Marijuana Medical Claims Processing and the FDA
What the FDA Says About Marijuana Claims When California becomes the eighth state to legalize recreational marijuana in 2018, the pressure will be high for the Food and Drug Administration to start enforcing some regulatory practices – despite its use being a federal crime. More states around the nation are expected to approve cannabis for recreational and medicinal use, which will likely transform medical claims processing for marijuana pharmacies. Though many users and doctors who prescribe medical marijuana are concerned about the FDA’s interference, it may be good news when it comes to getting insurance to cover such
Why Your Office Needs the Right Medical Claims Clearinghouse
You are diligent in making sure your medical claims are clean and correct before sending them to the payer. You have dependable medical billing software to help ensure casual mistakes caught early on. You may have heard medical claims clearinghouses benefit healthcare providers, but wonder what they might offer that you don’t already provide. Is it worth the additional expense or something your practice can do without? Here are some of the reasons your office can benefit from choosing a medical claims clearinghouse. Records Are Increasingly Electronic Most likely you still send paper bills, but healthcare claims are increasingly processed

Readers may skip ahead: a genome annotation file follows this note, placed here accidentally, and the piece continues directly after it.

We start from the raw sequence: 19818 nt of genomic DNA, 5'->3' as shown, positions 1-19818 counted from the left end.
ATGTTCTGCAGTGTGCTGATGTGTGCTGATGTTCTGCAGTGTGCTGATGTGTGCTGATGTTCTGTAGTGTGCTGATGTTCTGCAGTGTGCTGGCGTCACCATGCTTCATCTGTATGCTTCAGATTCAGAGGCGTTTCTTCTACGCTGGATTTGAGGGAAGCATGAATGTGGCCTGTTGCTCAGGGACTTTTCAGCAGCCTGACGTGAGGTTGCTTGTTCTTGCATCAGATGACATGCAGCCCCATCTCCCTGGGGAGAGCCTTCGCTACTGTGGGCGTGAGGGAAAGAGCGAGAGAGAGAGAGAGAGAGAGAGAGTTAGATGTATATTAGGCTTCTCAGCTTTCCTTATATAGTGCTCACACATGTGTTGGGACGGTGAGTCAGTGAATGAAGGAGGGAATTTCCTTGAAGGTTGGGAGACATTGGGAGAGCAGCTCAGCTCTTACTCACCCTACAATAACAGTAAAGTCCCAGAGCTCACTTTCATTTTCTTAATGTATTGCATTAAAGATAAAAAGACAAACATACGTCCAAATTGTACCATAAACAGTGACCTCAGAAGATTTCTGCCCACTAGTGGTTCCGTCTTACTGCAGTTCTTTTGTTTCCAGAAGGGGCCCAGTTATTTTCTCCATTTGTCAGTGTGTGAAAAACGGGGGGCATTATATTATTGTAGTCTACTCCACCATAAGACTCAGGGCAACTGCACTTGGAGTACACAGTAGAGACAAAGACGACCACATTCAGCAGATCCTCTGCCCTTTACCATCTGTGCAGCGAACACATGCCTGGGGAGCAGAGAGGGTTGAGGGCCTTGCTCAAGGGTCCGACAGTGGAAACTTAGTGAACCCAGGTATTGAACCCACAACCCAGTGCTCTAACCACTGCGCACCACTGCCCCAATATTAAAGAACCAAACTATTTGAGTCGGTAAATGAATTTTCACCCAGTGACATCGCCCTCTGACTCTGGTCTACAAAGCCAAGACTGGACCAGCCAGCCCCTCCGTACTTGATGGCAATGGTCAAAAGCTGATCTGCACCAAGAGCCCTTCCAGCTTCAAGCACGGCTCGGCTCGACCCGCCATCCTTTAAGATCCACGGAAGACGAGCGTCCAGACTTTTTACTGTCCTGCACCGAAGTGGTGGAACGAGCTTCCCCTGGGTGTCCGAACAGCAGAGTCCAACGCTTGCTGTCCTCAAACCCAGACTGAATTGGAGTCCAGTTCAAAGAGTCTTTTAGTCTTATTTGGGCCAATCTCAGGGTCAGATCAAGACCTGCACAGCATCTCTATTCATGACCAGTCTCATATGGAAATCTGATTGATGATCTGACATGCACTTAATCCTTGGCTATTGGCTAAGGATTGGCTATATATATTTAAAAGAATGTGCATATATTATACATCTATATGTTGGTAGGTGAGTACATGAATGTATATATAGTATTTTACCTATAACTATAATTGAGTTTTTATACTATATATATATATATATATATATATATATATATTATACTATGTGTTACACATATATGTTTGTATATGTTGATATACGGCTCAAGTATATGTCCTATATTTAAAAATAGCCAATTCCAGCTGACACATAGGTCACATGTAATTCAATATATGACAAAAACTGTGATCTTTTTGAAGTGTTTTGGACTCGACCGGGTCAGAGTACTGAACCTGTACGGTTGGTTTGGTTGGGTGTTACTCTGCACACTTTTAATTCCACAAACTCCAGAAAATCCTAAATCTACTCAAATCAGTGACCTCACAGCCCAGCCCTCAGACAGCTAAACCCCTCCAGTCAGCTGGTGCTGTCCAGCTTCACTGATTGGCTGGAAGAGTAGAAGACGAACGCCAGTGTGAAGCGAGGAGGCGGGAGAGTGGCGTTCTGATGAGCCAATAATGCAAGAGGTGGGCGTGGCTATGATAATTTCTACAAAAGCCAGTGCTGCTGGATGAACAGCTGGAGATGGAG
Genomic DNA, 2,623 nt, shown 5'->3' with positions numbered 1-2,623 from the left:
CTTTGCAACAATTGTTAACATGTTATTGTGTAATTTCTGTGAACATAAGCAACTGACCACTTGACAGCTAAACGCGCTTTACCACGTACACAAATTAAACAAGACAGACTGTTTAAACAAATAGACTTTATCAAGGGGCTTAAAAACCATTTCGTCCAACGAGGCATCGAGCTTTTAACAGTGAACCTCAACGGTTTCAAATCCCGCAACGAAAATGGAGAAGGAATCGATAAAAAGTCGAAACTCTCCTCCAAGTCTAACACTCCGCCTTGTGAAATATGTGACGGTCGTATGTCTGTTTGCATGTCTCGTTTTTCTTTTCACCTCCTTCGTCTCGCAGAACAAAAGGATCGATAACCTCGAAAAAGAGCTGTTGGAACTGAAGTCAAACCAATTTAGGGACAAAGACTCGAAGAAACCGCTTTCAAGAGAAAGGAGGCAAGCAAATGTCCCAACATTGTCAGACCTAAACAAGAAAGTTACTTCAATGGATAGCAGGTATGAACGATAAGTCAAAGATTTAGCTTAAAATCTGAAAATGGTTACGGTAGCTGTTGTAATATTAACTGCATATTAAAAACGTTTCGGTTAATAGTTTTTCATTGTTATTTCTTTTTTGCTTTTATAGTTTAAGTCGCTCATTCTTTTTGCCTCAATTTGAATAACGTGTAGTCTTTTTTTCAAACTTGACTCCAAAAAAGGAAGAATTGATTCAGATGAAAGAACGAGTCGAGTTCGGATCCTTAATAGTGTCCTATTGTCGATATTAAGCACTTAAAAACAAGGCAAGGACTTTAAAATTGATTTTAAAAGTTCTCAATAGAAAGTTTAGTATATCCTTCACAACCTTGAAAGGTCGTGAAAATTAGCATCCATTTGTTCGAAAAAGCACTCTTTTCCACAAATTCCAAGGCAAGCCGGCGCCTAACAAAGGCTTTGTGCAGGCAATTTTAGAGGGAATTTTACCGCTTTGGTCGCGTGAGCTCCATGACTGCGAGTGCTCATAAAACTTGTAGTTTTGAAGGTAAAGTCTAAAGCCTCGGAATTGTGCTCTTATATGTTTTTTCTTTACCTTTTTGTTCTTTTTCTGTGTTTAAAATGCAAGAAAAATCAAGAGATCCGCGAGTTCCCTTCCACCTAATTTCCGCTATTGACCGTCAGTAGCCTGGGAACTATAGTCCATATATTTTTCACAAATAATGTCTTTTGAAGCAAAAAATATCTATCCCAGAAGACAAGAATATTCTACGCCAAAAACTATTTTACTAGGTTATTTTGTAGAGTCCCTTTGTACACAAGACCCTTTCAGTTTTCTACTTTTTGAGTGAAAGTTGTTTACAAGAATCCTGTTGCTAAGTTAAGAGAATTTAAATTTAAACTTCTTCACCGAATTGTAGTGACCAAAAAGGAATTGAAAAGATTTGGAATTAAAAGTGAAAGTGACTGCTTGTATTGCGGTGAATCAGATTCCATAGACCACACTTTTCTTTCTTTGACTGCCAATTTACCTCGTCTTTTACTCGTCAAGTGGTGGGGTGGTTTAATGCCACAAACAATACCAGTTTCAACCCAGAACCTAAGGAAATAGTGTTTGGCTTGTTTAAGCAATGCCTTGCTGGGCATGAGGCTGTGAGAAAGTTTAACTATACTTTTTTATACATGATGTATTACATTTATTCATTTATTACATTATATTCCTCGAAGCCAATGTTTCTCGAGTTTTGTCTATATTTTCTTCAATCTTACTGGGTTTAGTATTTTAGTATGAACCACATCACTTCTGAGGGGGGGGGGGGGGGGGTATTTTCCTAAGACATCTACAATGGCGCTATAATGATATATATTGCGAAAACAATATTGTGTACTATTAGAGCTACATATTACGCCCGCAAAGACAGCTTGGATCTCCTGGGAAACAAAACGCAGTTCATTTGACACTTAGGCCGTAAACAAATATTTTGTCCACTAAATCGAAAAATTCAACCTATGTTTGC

How to Choose the Right Medical Claims Clearinghouse for Your Office
You’ve made the decision that using a medical claims clearinghouse is the right avenue to take. Now you have the decision of choosing the right clearinghouse. Where do you start and how do you decide what is the best value for your practice? Here’s how to choose the best option for your facility. Understand How a Medical Clearinghouse Works When healthcare facilities install medical billing software, each claim becomes a file known as an ANSI-X12- 837. Software uploads the file to your medical claims clearinghouse where it is checked for errors, then transmitted electronically to the payer. Each transmission takes